Toronto’s Bikeway Network, as of January, 2015
Over at Torontoist, I posted a short article about the gaps in Toronto’s cycling infrastructure. You can read it here. What follows is a quick summary and some more thoughts (and another map, showing the bikeway network without the sharrows and signed routes without bike infrastructure).
Toronto’s bikeway network is composed of multi-use paths (off road trails in parks and ravines, shared with pedestrians), cycle tracks (separated bike lanes like those on Sherbourne), bike lanes and contra-flow bike lanes (painted bike lanes without separation; I don’t consider the flex-posts on Adelaide, Richmond and Wellesley to be proper separations — see this Metro Toronto article about a garbage truck entering the bike lane and destroying these flimsy plastic markers). The city also considers other signed bike routes (usually quiet residential and collector streets without heavy traffic) and sharrows to be part of its bikeway network, but I don’t.
Toronto’s Bikeway Network, as of January, 2015, with the sharrows and signed routes removed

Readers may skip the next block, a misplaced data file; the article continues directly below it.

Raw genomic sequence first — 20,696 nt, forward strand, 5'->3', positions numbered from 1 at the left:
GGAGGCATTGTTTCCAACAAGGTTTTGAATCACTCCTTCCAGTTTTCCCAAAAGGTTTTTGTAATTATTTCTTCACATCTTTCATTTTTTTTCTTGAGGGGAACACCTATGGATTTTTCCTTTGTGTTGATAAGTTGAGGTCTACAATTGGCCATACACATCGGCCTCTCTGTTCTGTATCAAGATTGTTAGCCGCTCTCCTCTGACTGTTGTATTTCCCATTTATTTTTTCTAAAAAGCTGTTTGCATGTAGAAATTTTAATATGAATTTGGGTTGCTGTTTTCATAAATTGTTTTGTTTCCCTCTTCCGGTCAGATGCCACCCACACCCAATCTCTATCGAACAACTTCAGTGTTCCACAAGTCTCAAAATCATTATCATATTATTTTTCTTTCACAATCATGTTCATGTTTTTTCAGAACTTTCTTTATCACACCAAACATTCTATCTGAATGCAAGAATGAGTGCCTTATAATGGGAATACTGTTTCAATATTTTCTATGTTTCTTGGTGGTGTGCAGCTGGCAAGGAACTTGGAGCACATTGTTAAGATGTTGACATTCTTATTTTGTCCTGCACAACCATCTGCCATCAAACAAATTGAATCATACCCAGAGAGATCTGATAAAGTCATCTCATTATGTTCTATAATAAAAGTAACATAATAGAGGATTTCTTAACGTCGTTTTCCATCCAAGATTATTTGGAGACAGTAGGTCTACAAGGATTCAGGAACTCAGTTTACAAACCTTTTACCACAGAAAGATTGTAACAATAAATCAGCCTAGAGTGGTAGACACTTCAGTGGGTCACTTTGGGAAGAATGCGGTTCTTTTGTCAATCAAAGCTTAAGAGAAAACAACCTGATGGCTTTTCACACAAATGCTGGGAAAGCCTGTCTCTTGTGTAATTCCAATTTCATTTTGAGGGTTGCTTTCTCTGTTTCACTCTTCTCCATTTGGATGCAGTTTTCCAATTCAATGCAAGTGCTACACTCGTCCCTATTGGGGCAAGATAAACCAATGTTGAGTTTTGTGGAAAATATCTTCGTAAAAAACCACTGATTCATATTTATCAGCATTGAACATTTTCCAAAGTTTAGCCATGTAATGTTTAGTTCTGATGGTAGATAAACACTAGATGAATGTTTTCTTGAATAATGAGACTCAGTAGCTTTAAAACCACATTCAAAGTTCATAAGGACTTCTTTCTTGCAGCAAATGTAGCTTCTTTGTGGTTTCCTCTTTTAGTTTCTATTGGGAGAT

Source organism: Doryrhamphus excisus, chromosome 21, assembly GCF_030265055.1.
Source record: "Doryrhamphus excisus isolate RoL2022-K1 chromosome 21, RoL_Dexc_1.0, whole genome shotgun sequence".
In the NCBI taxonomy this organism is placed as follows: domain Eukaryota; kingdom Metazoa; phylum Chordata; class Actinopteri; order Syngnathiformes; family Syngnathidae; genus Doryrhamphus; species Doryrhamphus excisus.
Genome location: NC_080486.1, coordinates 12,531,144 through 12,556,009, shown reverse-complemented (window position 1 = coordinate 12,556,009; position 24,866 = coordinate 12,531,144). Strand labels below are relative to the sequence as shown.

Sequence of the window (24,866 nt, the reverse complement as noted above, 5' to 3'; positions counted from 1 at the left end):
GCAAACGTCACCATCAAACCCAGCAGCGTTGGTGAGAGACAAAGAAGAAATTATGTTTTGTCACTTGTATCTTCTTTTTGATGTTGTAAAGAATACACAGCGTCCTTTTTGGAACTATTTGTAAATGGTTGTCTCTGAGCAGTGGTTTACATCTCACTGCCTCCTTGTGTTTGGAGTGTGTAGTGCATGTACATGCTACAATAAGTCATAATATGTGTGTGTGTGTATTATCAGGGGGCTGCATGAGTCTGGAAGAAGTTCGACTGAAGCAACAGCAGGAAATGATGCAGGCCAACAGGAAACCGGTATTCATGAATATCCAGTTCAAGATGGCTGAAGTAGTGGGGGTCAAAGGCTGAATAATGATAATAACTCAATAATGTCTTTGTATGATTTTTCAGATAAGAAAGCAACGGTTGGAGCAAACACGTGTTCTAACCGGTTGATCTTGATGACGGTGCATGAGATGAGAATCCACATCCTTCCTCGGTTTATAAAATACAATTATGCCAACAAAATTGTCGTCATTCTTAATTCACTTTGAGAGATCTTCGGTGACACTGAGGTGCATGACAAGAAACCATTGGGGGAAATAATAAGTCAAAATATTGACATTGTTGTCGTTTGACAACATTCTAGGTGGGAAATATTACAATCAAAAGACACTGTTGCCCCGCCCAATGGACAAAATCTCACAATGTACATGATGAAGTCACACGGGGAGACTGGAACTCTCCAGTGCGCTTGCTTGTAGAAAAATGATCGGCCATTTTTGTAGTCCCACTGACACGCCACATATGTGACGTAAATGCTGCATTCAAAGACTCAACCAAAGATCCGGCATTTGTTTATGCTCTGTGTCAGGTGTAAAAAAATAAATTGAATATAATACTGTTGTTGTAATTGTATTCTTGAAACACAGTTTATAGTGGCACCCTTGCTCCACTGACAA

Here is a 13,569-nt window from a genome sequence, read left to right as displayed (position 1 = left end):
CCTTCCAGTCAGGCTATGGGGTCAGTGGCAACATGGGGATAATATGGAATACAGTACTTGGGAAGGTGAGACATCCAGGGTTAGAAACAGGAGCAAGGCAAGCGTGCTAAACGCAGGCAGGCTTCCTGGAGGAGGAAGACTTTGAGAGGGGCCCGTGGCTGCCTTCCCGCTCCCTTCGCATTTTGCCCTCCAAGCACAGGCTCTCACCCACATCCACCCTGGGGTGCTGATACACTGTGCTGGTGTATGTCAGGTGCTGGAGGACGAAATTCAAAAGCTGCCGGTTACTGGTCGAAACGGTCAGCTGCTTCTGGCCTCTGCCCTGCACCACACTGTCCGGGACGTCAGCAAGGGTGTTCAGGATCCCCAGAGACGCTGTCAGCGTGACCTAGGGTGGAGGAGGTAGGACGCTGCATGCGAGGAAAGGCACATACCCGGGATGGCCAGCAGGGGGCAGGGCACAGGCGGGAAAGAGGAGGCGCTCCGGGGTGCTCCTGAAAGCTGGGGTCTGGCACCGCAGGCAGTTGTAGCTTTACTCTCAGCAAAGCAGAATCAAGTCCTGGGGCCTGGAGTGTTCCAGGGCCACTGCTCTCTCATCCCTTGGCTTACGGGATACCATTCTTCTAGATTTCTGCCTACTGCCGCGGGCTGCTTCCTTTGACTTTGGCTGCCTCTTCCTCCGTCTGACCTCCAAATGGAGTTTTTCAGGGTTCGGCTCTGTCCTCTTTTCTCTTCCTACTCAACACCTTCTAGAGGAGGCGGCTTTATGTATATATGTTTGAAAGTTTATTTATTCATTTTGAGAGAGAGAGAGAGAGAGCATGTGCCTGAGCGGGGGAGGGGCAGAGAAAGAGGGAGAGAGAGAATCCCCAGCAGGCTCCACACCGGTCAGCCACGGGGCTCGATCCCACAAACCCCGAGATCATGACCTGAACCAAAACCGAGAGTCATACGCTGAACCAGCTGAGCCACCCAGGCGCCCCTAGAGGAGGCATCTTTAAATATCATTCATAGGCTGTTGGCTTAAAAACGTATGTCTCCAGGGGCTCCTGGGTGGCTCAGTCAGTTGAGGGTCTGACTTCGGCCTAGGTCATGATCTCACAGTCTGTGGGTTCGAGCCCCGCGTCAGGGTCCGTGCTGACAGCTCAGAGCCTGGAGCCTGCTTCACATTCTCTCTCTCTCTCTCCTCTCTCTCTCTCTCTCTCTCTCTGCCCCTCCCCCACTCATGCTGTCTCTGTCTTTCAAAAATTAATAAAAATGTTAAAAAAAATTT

When the sharrows and signed routes are eliminated, Toronto’s bikeway network looks very thin, especially outside the downtown core. Furthermore, most multi-use trails (shown in green) are not cleared in the winter (the Martin Goodman Trail the only exception) and many are unlit; they are not the safest options for women or vulnerable users.
Below, I show some of the gaps in the existing network; where bike lanes and multi-use trails should be connected to create at least a complete network of bike-friendly routes across the city. Several circle routes are slowly coming together (via the Humber, Don, Rouge, Highland Creek and east-west hydro corridors) but there are many gaps that need to be closed to complete these circuits. The Waterfront trail is a disconnected labyrinth in Scarborough; I’d like to see a new multi-use trail beneath the beautiful Scarborough Bluffs to connect the trail to the parks below otherwise isolated and inaccessible without a car.
The gaps in the existing bikeway network show the shortcomings in cycling infrastructure to support a minimum grid of safe bike routes in the suburbs, which would be mostly built on city streets, not in ravines or hydro corridors. Note that there are only three designated places to cross Highway 401, which is a much greater barrier to more Torontonians than the Gardiner Expressway is downtown.
For his part, during the 2014 campaign John Tory said that he would support bike lanes where it was “sensible.” But he did not define what that meant or provide a timeline for specific goals. Given the number of bike-unfriendly councillors returned to city hall; one of whom is now John Tory’s deputy mayor, I don’t have too much confidence in seeing much more than a few downtown projects and more multi-use trails constructed in the next four years.